A tri-lingual coalition of women gathered on the steps of City Hall today to try to convince Mayor Ed Lee to run this November for a full mayoral term, saying their mustachioed avenger had been “redeployed” for service.
Lee said when he took over as interim mayor–replacing now-Lt. Gov. Gavin Newsom–at the beginning of the year that he had no plans to run for a four-year stint starting in 2012.
So far he has maintained that position despite mounting pressure from a “Run, Ed, Run” campaign.
Today’s “Women for Ed” rally marked the latest effort to get the 58-year-old to join the race, as speakers explained in English, Spanish and Chinese why they think Lee’s record of supporting women’s rights makes him the best candidate for the job.
One of Lee’s first legal victories was organizing a renters’ strike at a public housing complex in 1977 in response to the murder and attempted rape of a 17-year-old resident, a long-time tenant of the Ping Yuen public housing complex said through a translator.
Lee was a clerk at the Asian Law Caucus at the time and represented the tenants during negotiations with the San Francisco Housing Authority.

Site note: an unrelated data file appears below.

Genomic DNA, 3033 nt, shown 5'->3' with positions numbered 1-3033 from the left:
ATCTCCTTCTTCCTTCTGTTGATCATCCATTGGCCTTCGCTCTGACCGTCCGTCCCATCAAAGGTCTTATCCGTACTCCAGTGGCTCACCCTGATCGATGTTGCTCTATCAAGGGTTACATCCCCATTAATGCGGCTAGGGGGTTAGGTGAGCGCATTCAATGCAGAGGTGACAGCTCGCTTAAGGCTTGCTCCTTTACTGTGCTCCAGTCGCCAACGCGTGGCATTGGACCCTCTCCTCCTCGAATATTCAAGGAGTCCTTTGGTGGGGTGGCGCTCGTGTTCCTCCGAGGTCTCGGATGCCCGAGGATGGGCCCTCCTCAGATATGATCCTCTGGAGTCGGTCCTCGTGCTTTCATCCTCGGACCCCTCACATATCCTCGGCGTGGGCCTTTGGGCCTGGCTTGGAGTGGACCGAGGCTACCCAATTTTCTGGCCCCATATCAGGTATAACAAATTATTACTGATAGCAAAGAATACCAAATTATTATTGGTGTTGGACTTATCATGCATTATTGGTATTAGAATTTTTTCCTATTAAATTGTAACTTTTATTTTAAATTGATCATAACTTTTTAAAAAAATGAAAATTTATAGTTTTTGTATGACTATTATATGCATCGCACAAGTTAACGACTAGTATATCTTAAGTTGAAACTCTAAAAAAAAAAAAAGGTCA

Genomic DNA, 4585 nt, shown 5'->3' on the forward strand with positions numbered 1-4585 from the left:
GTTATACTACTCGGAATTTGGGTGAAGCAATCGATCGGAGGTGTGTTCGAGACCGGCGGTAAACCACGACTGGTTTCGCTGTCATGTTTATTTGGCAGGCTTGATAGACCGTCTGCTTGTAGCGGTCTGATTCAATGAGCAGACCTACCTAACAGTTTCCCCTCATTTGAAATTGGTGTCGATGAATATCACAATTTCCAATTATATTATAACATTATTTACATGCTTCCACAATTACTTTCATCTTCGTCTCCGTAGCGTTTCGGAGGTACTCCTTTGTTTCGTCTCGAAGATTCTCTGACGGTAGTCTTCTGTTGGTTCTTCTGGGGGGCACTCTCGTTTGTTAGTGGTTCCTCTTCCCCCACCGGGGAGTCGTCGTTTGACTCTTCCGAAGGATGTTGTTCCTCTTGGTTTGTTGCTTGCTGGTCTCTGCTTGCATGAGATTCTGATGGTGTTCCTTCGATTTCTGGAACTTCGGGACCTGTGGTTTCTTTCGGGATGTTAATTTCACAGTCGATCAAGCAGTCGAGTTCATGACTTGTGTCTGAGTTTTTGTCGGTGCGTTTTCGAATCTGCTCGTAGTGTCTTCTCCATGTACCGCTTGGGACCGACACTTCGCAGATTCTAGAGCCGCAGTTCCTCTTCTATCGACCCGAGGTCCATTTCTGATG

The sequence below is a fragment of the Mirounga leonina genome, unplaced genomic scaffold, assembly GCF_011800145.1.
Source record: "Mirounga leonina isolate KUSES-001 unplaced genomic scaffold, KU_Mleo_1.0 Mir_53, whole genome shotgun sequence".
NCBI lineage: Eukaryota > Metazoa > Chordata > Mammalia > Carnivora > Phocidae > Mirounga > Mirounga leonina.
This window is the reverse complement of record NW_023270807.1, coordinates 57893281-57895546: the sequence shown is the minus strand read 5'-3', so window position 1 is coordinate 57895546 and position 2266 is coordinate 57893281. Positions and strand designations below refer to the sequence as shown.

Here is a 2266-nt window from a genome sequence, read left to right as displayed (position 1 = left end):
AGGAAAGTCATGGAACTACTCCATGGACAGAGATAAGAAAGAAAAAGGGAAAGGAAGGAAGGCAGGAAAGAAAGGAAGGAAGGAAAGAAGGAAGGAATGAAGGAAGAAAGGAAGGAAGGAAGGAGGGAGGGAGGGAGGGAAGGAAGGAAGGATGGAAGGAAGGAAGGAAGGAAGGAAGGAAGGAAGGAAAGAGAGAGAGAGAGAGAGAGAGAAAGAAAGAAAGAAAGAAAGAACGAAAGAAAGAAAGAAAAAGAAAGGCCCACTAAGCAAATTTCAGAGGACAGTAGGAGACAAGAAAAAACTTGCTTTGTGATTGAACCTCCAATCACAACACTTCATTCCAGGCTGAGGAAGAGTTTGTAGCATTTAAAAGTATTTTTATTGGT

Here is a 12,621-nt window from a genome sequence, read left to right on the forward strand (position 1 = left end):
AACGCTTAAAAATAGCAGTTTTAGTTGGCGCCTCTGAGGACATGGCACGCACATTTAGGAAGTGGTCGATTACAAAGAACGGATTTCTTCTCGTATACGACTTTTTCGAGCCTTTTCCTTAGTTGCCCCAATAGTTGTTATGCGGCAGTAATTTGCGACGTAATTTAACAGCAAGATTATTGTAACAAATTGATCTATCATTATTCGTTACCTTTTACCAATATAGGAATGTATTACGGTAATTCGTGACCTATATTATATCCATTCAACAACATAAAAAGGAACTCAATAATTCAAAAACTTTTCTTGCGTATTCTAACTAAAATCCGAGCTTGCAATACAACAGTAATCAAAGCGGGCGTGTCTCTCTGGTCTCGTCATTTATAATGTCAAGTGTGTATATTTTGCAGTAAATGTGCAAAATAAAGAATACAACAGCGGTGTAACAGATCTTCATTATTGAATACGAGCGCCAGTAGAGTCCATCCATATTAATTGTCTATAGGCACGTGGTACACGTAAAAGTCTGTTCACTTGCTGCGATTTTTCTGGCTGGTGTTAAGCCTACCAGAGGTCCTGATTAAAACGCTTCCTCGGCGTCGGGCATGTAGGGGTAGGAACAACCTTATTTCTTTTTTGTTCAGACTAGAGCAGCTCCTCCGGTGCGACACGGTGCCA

He later served as executive director of the San Francisco Human Rights Commission, where he oversaw the city’s first-ever Convention on the Elimination of All Forms of Discrimination Against Women, and as head of the Department of Public Works, where he implemented the convention’s hiring recommendations and expanded the department’s female work force.
“I’ve known him nearly 20 years,” said Shelley Bradford-Bell, co-chair for Women for Ed. “He admits when he’s wrong. He has no ego. It’s not ‘my way or the highway;’ it’s ‘our’ way.”
Despite Lee’s pledge not to run, Bradford-Bell said she would not consider an attempt at a four-year term to be a renege on his promise, and would see it as him responding to a request from San Francisco residents.
More than 30,000 people, about 40 percent of them women, have signed a petition supporting the “Run, Ed, Run” campaign, she said.
But just a few weeks from the Aug. 12 filing deadline, Lee still seems uninterested in entering the crowded field, which includes several current and past city supervisors, along with City Attorney Dennis Herrera, Assessor-recorder Phil Ting, and state Sen. Leland Yee, D-San Francisco.
The mayor’s office did not return calls seeking comment today, but Lee told the San Francisco Chronicle during an interview last week that he did not intend to run in the Nov. 8 election. He sounded less sure today during an on-camera interview with KTVU.
The members of Women for Ed said they hope they can inspire a last-minute change of heart.
“The city still needs his leadership, principles and uncanny ability to unite,” said Fatimah Simmons of Women for Ed.
Janna Brancolini, Bay City News